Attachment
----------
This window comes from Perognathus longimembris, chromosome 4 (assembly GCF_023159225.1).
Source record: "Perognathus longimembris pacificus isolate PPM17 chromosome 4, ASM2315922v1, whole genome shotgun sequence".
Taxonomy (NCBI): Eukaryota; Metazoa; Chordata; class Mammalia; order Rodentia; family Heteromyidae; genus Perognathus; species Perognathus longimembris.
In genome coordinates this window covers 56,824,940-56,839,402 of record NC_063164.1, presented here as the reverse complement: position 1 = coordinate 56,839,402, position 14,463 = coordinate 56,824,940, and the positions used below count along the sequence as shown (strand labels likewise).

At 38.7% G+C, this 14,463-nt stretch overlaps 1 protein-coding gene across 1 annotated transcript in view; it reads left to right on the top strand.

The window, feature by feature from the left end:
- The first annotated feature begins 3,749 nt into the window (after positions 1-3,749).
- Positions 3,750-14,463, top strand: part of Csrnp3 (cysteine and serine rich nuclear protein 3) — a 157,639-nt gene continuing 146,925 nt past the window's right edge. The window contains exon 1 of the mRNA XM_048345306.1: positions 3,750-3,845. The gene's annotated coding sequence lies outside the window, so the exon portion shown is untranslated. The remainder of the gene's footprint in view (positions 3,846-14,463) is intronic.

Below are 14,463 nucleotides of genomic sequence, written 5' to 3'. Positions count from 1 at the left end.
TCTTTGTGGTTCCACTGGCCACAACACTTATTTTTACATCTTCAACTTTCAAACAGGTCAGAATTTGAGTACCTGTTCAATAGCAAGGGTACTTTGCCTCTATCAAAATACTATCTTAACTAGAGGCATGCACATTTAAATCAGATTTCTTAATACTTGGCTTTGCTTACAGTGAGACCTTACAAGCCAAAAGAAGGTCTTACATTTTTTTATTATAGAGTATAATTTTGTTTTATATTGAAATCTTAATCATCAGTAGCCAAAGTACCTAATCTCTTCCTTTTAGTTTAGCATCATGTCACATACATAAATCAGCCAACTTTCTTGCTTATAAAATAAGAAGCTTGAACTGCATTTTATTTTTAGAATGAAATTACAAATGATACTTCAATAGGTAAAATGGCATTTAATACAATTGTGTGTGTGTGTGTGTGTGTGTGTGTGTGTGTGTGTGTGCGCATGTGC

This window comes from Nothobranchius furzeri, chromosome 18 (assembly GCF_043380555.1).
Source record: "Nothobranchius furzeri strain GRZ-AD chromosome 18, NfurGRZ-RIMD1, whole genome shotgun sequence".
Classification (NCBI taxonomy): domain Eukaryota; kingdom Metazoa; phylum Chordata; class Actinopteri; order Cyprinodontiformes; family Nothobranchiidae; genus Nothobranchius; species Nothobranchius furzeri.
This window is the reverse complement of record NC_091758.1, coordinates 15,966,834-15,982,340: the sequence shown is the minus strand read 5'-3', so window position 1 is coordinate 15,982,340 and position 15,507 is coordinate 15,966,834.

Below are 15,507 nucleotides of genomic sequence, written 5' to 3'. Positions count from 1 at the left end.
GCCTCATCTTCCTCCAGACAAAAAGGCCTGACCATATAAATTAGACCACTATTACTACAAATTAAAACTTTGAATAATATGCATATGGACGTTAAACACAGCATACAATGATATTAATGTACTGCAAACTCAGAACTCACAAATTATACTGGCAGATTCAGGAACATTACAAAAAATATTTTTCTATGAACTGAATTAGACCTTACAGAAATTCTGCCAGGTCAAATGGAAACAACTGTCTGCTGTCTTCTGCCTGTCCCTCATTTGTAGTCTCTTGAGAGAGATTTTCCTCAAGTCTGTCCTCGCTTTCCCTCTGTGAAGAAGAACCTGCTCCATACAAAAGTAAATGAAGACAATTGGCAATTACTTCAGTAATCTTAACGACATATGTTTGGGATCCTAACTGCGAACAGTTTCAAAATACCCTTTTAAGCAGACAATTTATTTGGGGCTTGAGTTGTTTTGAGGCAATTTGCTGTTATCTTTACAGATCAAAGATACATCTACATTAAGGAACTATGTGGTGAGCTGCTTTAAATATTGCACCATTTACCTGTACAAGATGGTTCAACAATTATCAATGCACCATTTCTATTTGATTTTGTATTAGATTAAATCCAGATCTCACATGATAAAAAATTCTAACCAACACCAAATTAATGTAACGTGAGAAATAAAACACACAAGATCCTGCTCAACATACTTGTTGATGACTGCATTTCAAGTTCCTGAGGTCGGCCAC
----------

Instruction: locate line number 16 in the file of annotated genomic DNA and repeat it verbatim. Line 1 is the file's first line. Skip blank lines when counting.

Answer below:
GCCTCATCTTCCTCCAGACAAAAAGGCCTGACCATATAAATTAGACCACTATTACTACAAATTAAAACTTTGAATAATATGCATATGGACGTTAAACACAGCATACAATGATATTAATGTACTGCAAACTCAGAACTCACAAATTATACTGGCAGATTCAGGAACATTACAAAAAATATTTTTCTATGAACTGAATTAGACCTTACAGAAATTCTGCCAGGTCAAATGGAAACAACTGTCTGCTGTCTTCTGCCTGTCCCTCATTTGTAGTCTCTTGAGAGAGATTTTCCTCAAGTCTGTCCTCGCTTTCCCTCTGTGAAGAAGAACCTGCTCCATACAAAAGTAAATGAAGACAATTGGCAATTACTTCAGTAATCTTAACGACATATGTTTGGGATCCTAACTGCGAACAGTTTCAAAATACCCTTTTAAGCAGACAATTTATTTGGGGCTTGAGTTGTTTTGAGGCAATTTGCTGTTATCTTTACAGATCAAAGATACATCTACATTAAGGAACTATGTGGTGAGCTGCTTTAAATATTGCACCATTTACCTGTACAAGATGGTTCAACAATTATCAATGCACCATTTCTATTTGATTTTGTATTAGATTAAATCCAGATCTCACATGATAAAAAATTCTAACCAACACCAAATTAATGTAACGTGAGAAATAAAACACACAAGATCCTGCTCAACATACTTGTTGATGACTGCATTTCAAGTTCCTGAGGTCGGCCAC